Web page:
GOALS Decide whether or not there are financial goals you'd like to reach. Do you want to put away a percentage of your income for vacation? Are you saving for a house? Retirement? Work your goals into your budget, too. Financial experts often suggest that you pay yourself first. This means if you've budgeted ten percent of your income to your savings account, the first bill you pay is to yourself. Often we cut our savings goals short to make up for expenses in other areas. This is a sure plan to failure.
FIRST MONTH Now remember, the first month is practice. This is time for trial and error. Keep your budget out and log expenses daily. When you've reached the end of your trial month, do whatever readjusting is necessary. See where your money is going and adapt your budget accordingly. This is the time to decide if you want to cut back on your spending. Do you shell out more for coffee breaks and movies than you realized? Are you spending more than you need to on high-ticket items? Make some financial goals and a guideline that you will follow for the next year. Remember to include your personal savings goals, as well.
ALLOWING FOR EMERGENCY All too often, we are sidelined by medical emergencies or unexpected bills. Be certain not to make your budget so tight, as it cannot make allotments for unexpected emergencies or expenses. Give yourself some leeway for the unexpected.
THE BUDGET Now that you've gone through all the steps of seeing how your money is spent, created your budget and have made a plan, it's time to relax. Leave your budget notebook out and be sure to monitor it weekly. If you're using a computer program to track your budget, fire it up weekly and log expenses accordingly. The key is never to fall behind. You should know where every dollar is going and how much you're spending in all areas of your life.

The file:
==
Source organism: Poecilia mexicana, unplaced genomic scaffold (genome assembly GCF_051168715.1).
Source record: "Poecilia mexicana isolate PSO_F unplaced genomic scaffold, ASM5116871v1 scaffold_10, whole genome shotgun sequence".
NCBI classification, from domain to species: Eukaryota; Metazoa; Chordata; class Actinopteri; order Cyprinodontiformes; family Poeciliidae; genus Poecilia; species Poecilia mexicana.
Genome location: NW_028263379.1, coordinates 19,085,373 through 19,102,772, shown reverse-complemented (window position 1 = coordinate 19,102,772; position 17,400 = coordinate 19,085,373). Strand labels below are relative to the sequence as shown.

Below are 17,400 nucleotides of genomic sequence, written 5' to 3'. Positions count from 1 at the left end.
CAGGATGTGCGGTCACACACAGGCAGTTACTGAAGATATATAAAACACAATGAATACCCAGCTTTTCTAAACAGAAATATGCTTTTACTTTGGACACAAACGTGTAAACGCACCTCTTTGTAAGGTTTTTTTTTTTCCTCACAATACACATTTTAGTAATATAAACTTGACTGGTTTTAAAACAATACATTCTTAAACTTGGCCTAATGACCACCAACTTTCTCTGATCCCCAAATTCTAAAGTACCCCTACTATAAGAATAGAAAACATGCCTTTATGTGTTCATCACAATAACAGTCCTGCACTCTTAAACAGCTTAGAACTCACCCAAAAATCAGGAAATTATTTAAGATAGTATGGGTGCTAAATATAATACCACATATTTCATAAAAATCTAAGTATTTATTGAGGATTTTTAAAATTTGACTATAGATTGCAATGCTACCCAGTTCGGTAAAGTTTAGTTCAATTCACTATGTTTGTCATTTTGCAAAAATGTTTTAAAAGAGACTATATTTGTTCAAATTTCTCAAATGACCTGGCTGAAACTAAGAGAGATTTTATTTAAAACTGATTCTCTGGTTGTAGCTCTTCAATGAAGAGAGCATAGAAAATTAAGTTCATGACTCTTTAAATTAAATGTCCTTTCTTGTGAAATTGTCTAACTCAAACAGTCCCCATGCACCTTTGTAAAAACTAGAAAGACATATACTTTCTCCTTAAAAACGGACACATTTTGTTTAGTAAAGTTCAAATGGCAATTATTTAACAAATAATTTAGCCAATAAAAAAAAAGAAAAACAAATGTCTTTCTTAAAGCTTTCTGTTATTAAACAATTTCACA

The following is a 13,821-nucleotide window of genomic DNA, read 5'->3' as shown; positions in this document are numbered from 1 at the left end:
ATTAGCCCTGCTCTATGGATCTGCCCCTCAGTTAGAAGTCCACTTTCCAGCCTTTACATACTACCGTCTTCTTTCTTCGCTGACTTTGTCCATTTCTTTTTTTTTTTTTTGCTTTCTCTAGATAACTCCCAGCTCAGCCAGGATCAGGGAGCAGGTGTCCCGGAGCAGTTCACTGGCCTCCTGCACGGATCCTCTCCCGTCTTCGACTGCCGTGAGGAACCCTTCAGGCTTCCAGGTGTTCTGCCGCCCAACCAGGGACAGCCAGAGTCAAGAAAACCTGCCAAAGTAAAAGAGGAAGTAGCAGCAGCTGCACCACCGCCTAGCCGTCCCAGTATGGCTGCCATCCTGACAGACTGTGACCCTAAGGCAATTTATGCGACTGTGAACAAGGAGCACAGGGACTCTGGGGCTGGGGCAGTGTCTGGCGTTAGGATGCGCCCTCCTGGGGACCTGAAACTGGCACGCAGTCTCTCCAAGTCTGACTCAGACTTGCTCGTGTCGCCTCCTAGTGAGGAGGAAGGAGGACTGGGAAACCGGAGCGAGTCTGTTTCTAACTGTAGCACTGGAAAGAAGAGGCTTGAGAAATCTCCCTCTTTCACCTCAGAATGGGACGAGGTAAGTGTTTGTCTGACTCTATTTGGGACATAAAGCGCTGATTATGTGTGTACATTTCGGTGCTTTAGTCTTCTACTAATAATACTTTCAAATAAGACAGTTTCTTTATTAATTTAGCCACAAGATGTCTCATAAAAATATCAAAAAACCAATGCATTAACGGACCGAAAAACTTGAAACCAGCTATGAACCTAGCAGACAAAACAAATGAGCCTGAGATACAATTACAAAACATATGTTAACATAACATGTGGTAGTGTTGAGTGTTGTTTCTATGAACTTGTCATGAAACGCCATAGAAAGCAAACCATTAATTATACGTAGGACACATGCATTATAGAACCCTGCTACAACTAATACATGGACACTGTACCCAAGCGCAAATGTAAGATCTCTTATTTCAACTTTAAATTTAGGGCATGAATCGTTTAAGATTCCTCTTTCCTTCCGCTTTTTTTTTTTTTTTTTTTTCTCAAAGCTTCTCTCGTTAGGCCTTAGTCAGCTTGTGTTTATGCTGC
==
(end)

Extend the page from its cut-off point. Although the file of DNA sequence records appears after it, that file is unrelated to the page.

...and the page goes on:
SUGGESTIONS Sometimes, no matter how much we make, it still isn't enough. If you find that your bills exceed your income, there are still some corners you can cut to reach your financial goals. Here are some simple suggestions:
1. Don't buy anything on impulse. Use the thirty-day rule. If there's something you want, write it down. Come back to it in thirty days. If you still want it, then it's a need and not just a fleeting want.
2. Charge items only for inconvenience. If the money isn't there, don't charge it.
3. Pay off credit cards each month. Don't get sucked into high interest rates. Pay off credit cards (or as much as you can) each month to avoid finance charges.
4. Try taking a lunch or snacks to work, instead of eating out.
5. Buy in bulk. Go to large warehouse grocery stores and purchase your items in bulk for added savings. Use coupons and cash back deals.
6. Pay your bills on time. Avoid finance charges by paying your bills when they're due. You'll hold on to your good credit rating and avoid unnecessary charges.
HAVE FUN Don't assume that just because you're on a budget, you are no longer allowed to have fun. Budget your fun in or set aside a certain amount of money each month to do something you enjoy. The less painful your budget is, the more likely you are to succeed.